On June 11, the Supreme Court handed down its decision on an Ohio voting rights case that will make it easier for the state to purge infrequent voters from its voter roll, a process that tends to disproportionately hurt young people, people with low incomes, and people of color. This is a victory for Republicans, who for years have waged a war on voting rights in an effort to suppress voting by populations that tend to pick Democrats. Media should be reporting on this case and on voter suppression measures more broadly, both as a policy issue and to inform people of what they need to do in order to vote.
The Supreme Court’s decision in the Ohio case, which allows the state to purge voters who haven’t voted in recent elections and who haven’t responded to a mailed notice to confirm their residency, “could be a major victory for Republicans . . . and a stinging loss for Democrats,” because “minorities, young people and those with lower incomes are most likely to be disenfranchised by the state's policy,” according to USA Today. Mother Jones’ Ari Berman reported that “Ohio purged more than 2 million registered voters between 2011 and 2016, more than any other state. Black voters in the state’s largest counties were twice as likely as white voters to be removed from the rolls.” NBC News reported, “At least a dozen other politically conservative states said they would adopt a similar practice if Ohio prevailed.” An election law expert added, “‘You’ll see more red states making it easier to drop people from the voter registration rolls.’” And in her dissent, Associate Justice Sonia Sotomayor noted that the decision ignores the history of voter suppression in the United States:
In light of this decision and the years-long assault on voting rights Republicans have waged (including onFox News), media need to report on voting rules, both in order to inform their audiences of what hurdles they might need to clear to carry out their constitutional right to vote and to give them policy information on which they might base their votes.
In the past, media have often failed in their voting rights reporting. Much of the coverage of voting issues appears in conservative media, which have a history of misinforming — or outright lying — about the prevalence of voter fraud. In the runup to the 2014 midterms, nightly newscasts largely ignored the issue of voting rights. In about half of its articles on voter fraud from September 2012 to September 2014, The New York Times failed to clearly state that in-person voter fraud is virtually nonexistent, even as it included claims from Republicans suggesting that such fraud exists. Later analyses found that voter suppression measures may have materially impacted the 2014 elections.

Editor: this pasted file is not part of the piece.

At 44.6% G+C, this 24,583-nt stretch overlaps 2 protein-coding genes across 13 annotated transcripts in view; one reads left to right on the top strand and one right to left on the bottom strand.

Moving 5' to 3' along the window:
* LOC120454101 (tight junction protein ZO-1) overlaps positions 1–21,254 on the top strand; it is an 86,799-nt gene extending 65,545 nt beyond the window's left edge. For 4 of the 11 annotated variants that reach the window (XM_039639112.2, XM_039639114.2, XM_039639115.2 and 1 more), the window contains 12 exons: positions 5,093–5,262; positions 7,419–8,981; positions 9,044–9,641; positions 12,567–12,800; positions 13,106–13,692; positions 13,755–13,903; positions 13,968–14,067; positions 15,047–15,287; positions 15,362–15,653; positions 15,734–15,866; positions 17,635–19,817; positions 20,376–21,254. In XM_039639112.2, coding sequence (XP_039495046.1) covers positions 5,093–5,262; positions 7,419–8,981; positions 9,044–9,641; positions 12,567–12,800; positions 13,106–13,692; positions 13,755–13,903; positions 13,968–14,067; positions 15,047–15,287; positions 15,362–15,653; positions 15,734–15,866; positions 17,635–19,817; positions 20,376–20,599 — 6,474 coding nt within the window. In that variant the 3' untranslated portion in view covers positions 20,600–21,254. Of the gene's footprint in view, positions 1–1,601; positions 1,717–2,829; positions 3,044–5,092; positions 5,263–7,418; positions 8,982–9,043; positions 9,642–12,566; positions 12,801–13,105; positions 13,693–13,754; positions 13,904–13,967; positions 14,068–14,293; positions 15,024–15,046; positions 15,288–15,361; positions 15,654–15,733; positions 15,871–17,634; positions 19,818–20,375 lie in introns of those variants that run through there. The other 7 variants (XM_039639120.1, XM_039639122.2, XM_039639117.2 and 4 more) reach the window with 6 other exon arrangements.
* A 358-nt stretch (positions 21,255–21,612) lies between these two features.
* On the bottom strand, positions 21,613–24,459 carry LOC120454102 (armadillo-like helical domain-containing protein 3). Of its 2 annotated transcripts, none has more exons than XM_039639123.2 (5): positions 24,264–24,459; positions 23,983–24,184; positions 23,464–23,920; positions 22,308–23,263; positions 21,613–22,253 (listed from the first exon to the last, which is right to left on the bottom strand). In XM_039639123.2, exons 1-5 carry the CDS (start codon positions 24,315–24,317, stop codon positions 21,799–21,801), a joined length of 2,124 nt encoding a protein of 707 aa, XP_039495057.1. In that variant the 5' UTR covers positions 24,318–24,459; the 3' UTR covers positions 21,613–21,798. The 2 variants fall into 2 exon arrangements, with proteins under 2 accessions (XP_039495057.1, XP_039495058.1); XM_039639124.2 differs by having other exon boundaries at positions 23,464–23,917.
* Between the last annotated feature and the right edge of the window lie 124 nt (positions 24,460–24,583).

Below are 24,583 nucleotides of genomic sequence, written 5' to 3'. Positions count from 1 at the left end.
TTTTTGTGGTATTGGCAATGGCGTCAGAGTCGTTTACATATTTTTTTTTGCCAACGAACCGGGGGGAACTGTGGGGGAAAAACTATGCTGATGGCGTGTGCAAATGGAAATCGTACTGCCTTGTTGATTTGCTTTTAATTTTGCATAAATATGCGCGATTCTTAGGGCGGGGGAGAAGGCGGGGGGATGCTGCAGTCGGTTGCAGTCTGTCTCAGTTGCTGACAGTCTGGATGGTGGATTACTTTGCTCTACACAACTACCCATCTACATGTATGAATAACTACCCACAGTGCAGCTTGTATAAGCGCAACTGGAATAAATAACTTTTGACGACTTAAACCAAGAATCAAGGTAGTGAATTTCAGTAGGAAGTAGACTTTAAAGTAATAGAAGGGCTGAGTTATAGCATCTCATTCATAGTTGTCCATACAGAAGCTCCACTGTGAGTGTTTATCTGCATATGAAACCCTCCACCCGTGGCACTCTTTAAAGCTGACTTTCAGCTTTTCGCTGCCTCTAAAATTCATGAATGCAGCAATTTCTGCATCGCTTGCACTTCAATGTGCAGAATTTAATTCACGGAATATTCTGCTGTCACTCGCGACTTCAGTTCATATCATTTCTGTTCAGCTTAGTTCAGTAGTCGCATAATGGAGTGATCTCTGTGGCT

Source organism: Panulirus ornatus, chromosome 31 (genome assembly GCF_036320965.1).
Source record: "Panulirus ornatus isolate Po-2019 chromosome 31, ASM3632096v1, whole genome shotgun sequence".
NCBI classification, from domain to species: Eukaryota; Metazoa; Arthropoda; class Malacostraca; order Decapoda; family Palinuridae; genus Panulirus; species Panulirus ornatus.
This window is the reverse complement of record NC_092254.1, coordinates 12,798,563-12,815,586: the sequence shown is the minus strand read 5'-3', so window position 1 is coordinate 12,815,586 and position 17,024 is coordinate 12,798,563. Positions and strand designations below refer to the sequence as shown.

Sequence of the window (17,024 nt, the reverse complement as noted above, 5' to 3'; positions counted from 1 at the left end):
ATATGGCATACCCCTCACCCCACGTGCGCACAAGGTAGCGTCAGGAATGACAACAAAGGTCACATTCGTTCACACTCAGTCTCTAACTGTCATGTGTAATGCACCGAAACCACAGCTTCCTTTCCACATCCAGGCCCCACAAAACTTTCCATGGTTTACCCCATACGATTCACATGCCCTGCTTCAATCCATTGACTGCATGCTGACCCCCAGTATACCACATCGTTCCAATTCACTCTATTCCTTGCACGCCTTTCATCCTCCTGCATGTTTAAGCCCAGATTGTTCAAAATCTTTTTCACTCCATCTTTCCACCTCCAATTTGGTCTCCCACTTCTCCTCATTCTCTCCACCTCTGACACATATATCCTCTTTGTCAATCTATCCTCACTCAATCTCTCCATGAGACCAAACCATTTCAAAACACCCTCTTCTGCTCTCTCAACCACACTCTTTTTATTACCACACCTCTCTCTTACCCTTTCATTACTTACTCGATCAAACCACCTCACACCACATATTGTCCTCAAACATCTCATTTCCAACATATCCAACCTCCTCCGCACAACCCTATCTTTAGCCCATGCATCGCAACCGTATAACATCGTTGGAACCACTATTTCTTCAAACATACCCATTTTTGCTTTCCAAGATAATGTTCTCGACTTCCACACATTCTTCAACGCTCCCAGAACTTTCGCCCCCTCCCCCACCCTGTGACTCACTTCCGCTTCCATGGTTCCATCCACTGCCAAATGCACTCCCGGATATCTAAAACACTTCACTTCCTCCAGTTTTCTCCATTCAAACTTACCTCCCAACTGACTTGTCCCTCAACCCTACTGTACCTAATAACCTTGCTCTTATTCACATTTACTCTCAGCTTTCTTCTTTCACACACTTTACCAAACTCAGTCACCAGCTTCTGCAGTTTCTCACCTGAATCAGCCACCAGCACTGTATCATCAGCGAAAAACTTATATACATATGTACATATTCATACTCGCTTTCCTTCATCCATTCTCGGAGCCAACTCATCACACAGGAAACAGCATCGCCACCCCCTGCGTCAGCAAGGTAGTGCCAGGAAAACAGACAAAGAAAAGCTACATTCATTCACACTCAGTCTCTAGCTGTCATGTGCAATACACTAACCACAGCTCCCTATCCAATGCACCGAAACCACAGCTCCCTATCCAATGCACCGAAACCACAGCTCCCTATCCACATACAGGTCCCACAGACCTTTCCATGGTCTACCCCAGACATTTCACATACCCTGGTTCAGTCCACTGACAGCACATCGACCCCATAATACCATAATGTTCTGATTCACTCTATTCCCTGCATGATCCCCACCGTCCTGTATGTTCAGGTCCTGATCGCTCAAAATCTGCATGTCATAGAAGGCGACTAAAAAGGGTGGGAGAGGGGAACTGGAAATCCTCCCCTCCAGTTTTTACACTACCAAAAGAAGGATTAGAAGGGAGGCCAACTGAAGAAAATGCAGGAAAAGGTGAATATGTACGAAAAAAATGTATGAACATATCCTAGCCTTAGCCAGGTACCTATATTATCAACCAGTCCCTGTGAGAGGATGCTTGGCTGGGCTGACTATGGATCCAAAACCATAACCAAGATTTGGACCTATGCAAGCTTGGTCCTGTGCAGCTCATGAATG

From July 2016 through June 2017, Media Matters analyzed broadcast network morning and evening shows and evening cable news shows and found:
- Fox News far outpaced other networks in spreading falsehoods on voting.
- Republican politicians made 88 false statements about voting, while Democratic politicians made no such false statements.
- Only five segments mentioned gerrymandering.
- Less than 9 percent of segments acknowledged the impact voting restrictions had on the 2016 election.
- Fewer than 30 percent of segments mentioned state-based efforts to suppress votes.
- Over 70 percent of segments on voting featured Donald Trump’s debunked voter fraud accusations.
And after 2017 elections in which Democrats overperformed and exceeded expectations, right-wing media once again turned to a series of voting myths and talking points parroted by Republicans, including misinformation about voter fraud, voter IDs, and felon voting.
There is particular need for good local media coverage. Voting is a local issue, and people tend to trust their local news coverage more than national news. But Sinclair Broadcast Group, a conservative local TV news giant that has been injecting local newscasts with right-wing spin for years, is moving to acquire more local news stations. Sinclair has already shown a willingness to subject its viewers to misinformation about voting and last year it produced a must-run segment that suggested voter fraud might be far more common than it actually is.
If media are not explaining to Americans what voters need to do in order to cast their ballots, the odds of people showing up to vote and being turned away undoubtedly grows. The fact of the matter is that Election Day is too late for this coverage. Retrospectives after the fact will not change long lines, refused ballots, or outright disenfranchisement. While political pundits are obsessed with making every problem a “both sides” story, only one political party is trying to limit the ability of its opponents to vote. That’s the real story, and there’s no way to sugar coat it.